Writer explores abuse of girl child

Beaven Tapureta Bookshelf —

New writer Tatenda Charles Munyuki has resuscitated interest in the theme of girl child abuse and neglect, a theme that seem to have long been forgotten since the death of writer Stephen Alumenda who tackled it mostly.

Although there are certain novels that have subtly dealt with the difficulties which victimized girl children go through, their handling of the theme have mainly leaned on the general empowerment of adult women in today’s society.

In some of his books for children such as “Tambudzai Anoona Nyoka Huru” (1999), “Marita Goes to School” and others, the late children’s literature writer Stephen Alumenda exposed challenges faced by girl children.

Since his death, a few writers have seriously given attention to the plight of girl children except some who have come up with non-fictional books of advice for the girls. Munyuki has so far shown his passion for this neglected but important theme which has rocked the whole of Africa and beyond. Sometime last year, he told this column Bookshelf that his books appeal to youths, mainly female because he desires to see more aid being channelled towards disadvantaged girls. Unlike Alumenda who wrote mainly children’s stories, Munyuki is interested in teenage literature with particular focus on girls.

In his latest two-book series Girls Have Voices, Munyuki uncovers the sad experiences of a girl named Paida Chirere.

You may wonder who this Chirere is! While there is Memory Chirere the writer whom we know very well, perhaps whom Munyuki also knows very well, it remains a question of how far coincidence in literature should go. The Chireres in Munyuki booklets are a different, fictional family who live in Murehwa. Mai Chirere, who is the abuser and witch, is one of Baba Chirere’s wives, a stepmother to the main character Paida.

The first booklet “Paida: The Village Girl” traces the life of Paida from her primary to secondary education and the hardest context at home in which she finds herself in. The second booklet “Paida: The Struggle” shows how Paida triumphs over her tense difficulties when she passes her Ordinary Level and suddenly she is privileged to inherit some wealth from her now late parents. Male and female adults equally have a say in child victimization. In Munyuki’s story about Paida, it is more than abuse. It is pure hate and jealous which drives the main nemesis Mai Chirere to such extremes as to deny her step-daughter Paida certain privileges. Paida has to rely on her loving step-sister Maka to get school fees and the education she gets is the major help that motivates her onward despite Mai Chirere’s attempts to barricade her dreams.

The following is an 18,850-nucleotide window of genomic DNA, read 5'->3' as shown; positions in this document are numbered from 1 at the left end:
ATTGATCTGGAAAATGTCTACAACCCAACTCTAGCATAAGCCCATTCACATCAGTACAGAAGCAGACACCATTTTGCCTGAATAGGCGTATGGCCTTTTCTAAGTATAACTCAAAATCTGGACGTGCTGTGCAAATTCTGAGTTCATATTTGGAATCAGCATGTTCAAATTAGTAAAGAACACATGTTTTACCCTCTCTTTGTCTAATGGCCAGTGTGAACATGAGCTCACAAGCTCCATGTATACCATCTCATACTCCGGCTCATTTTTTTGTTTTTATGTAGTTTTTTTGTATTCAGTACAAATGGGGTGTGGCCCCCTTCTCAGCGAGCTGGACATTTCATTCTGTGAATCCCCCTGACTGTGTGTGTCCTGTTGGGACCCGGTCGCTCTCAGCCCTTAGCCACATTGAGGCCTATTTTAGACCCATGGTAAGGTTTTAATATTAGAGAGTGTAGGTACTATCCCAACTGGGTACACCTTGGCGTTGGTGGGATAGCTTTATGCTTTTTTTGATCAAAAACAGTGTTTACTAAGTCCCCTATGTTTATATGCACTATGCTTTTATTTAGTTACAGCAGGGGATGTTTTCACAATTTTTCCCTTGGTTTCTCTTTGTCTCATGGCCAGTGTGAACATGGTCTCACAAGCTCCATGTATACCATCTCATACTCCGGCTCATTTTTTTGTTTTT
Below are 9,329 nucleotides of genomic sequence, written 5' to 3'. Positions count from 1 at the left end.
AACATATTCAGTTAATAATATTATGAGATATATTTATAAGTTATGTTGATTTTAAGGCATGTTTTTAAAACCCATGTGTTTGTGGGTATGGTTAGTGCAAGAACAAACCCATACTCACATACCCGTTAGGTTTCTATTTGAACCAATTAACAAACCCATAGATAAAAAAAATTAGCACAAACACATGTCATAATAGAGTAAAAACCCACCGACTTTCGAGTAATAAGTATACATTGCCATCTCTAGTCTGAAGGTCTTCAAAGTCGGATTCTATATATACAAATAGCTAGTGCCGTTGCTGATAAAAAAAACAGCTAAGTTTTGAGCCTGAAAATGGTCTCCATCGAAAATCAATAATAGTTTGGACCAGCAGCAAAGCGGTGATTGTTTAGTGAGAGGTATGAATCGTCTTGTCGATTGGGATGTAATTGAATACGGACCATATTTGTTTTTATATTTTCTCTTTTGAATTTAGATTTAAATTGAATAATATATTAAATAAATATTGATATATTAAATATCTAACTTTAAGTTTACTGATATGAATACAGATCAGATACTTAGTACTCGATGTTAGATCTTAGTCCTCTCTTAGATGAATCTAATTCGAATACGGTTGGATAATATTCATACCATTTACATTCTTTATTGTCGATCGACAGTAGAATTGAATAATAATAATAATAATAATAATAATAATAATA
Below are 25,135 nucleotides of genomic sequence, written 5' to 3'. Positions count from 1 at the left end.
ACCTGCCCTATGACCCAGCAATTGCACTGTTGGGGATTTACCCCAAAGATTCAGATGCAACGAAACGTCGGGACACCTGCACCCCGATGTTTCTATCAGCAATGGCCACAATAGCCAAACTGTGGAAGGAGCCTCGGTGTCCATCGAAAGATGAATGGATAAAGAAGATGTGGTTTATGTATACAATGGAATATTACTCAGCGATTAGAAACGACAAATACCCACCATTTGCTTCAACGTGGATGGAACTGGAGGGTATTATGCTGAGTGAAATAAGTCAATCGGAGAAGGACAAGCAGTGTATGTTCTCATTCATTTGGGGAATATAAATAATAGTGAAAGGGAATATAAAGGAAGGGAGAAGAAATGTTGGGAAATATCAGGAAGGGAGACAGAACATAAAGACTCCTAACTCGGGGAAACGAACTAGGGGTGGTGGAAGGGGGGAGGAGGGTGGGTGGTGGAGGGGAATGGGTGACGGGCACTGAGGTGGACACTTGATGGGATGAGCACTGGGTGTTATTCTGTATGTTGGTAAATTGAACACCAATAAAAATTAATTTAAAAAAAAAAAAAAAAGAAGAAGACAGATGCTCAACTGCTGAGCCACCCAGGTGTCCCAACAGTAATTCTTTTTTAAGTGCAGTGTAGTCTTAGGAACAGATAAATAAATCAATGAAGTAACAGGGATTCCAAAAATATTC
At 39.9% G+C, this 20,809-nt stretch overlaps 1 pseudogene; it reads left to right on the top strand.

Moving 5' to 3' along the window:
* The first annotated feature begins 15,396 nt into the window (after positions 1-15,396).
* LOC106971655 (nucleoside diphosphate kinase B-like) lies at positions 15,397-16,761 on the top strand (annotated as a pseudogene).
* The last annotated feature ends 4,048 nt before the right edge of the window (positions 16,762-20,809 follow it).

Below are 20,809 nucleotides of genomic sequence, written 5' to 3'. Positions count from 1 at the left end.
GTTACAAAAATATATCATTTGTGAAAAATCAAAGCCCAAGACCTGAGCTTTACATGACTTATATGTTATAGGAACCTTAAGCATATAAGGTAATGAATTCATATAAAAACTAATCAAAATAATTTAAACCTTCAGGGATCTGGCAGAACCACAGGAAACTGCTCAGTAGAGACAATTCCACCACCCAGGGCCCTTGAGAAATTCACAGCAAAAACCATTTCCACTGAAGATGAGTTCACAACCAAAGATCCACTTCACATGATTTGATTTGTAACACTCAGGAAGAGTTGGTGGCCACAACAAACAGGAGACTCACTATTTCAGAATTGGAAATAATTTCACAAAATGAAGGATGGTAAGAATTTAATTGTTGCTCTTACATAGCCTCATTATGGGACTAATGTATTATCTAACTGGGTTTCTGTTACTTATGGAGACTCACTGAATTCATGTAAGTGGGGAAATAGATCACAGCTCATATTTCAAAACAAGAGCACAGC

In a number of local works of literature, it looks as though abusers are conscious of their actions but it is a mystery why they abuse. For instance, in the autobiographical “The Fire I Know” (2016) by Joshua John Chirambwe, there is a grandmother who badly treats the boy (narrator) but on the outside she puts on the character of a caring person. When one day the boy is beaten up by Munodawafa, grandmother fumes and screams at Munodawafa, “I don’t want to see anyone beating this child. I must do so myself not you!”

In Munyuki’s booklets, Mai Chirere wants the acknowledgement to come to her whenever Paida does something good that attracts praise from the whole village. And some are convinced Mai Chirere is such a kind woman, one of the rare mothers who love and take care of children from another wife. Yet far from the eyes of other villagers, she shamelessly treats Paida like a slave. In fact, she is craving for Paida’s complete “undoing”. However, Paida is a steadfast character. She withstands the burdensome chores, the insults, and the hate from her step-mother Mai Chirere. She fights a rapist when one day she is left alone at home.

Thirty-one-year old Munyuki is the author of the longest novel to perhaps ever come out of Zimbabwe titled “The Chosen Ones” (2013) which has 694 pages. His children’s story “The Mysteries of the Waterfalls Thief” was nominated for the Outstanding Children’s Book NAMA Award last year. He self-publishes through his interlinked publishing firms Pen Featherz Media, Harp Bookz International and Darling Kind Publishing.

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